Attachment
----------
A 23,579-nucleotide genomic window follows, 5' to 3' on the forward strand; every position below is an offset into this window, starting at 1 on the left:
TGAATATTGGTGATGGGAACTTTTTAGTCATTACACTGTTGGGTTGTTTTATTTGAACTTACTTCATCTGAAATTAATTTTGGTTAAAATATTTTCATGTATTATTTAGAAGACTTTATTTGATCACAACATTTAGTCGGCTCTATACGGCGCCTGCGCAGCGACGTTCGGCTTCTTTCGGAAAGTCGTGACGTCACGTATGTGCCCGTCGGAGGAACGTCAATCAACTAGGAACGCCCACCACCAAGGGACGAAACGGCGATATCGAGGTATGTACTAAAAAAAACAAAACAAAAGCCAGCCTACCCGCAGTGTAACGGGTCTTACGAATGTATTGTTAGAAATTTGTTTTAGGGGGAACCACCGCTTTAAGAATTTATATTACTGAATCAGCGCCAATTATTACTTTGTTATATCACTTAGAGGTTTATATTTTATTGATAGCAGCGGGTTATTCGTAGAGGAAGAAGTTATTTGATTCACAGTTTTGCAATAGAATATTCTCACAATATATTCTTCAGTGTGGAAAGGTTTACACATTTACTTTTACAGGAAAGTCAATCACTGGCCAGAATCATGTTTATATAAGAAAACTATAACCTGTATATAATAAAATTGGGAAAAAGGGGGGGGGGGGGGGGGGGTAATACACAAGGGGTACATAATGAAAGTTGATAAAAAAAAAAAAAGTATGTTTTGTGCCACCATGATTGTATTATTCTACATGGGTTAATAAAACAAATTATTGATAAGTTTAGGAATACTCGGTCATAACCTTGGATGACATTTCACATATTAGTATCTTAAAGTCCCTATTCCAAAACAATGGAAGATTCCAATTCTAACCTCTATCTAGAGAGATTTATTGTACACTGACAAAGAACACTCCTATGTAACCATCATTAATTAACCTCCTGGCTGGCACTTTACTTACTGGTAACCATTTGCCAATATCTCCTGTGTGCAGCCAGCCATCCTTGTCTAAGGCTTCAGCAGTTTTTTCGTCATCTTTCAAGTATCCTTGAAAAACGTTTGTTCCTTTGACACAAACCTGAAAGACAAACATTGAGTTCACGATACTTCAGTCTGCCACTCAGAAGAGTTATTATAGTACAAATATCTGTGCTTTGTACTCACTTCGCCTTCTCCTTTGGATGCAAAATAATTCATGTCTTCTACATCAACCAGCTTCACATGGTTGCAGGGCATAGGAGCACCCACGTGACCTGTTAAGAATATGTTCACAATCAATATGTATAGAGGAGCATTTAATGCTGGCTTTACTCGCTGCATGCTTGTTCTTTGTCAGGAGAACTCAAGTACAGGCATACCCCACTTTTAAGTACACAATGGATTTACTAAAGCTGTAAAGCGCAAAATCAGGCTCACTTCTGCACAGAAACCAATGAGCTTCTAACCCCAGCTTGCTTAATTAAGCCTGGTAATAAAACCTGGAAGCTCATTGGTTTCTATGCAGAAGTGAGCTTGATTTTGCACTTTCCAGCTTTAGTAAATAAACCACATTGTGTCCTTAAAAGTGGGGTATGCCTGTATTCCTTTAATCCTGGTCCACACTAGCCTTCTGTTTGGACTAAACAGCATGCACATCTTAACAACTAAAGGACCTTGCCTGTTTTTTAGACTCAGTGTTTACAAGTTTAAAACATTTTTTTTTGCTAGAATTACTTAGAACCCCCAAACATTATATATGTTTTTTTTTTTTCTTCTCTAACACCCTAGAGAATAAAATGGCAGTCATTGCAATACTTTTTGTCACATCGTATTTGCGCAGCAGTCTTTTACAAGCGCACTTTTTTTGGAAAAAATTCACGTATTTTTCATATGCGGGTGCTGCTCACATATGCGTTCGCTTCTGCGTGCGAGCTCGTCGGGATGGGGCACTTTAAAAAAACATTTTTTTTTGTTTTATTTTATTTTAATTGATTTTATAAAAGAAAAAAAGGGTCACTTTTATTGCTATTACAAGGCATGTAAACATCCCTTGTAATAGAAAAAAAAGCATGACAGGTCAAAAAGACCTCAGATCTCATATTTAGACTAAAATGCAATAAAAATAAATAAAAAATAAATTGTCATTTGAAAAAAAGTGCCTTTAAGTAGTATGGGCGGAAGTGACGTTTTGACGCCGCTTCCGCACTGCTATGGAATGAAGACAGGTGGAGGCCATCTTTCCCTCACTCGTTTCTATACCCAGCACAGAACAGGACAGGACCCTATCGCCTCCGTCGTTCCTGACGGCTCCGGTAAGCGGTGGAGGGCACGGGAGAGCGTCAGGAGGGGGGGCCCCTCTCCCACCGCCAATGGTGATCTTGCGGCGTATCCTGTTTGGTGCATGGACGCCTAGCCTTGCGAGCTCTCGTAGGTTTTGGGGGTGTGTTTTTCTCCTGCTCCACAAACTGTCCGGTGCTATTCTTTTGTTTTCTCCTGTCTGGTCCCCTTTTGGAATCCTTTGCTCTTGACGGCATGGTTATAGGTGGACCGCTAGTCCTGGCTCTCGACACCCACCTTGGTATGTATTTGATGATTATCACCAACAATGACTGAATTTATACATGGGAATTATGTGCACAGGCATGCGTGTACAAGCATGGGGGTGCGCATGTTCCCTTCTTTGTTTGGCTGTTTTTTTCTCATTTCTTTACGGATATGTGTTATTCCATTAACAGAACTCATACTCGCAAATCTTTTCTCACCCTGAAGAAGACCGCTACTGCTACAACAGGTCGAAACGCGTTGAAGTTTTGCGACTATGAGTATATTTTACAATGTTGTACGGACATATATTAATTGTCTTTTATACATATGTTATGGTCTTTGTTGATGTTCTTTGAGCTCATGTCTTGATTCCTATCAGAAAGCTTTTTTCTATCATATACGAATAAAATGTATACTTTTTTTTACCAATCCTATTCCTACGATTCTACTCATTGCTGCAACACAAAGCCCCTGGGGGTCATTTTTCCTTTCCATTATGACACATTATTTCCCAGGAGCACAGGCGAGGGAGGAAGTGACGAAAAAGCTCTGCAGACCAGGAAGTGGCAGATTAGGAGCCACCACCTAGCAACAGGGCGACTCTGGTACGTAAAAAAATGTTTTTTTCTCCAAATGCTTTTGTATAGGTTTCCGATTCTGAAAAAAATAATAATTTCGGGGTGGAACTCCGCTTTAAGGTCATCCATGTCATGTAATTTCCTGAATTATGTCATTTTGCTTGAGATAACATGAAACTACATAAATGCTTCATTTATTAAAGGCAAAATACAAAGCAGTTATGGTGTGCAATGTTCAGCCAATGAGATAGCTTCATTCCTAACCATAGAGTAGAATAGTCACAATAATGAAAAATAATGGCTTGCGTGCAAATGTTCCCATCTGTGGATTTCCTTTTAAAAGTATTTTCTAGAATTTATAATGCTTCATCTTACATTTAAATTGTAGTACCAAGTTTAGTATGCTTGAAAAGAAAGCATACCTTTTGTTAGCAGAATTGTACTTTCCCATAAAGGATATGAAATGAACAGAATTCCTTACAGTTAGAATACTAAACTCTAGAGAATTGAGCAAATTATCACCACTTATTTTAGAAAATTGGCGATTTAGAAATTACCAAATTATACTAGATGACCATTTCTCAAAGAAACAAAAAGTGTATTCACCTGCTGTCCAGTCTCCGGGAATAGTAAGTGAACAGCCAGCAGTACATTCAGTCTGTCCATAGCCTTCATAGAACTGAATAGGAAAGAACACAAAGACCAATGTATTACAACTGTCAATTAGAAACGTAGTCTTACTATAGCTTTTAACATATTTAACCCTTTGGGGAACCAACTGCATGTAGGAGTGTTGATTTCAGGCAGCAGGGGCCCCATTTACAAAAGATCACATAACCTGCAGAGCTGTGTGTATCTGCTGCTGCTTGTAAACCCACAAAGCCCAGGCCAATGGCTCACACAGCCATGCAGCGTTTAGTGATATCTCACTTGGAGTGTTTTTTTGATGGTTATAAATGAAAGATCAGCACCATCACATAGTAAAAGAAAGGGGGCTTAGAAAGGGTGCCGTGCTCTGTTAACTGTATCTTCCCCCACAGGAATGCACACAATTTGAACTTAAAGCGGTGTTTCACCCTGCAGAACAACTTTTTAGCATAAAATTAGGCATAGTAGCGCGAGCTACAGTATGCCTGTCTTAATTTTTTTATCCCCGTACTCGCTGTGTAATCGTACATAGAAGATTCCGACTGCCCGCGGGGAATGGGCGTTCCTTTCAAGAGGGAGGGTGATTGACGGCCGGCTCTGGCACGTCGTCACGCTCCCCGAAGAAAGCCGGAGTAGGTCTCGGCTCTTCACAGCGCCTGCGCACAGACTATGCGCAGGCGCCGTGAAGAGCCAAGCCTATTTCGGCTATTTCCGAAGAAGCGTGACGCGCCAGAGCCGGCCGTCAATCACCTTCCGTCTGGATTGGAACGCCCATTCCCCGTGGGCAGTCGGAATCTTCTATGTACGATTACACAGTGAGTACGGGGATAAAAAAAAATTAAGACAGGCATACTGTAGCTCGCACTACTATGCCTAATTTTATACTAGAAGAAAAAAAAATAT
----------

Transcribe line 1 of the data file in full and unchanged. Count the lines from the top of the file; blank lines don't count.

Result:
A 23,579-nucleotide genomic window follows, 5' to 3' on the forward strand; every position below is an offset into this window, starting at 1 on the left: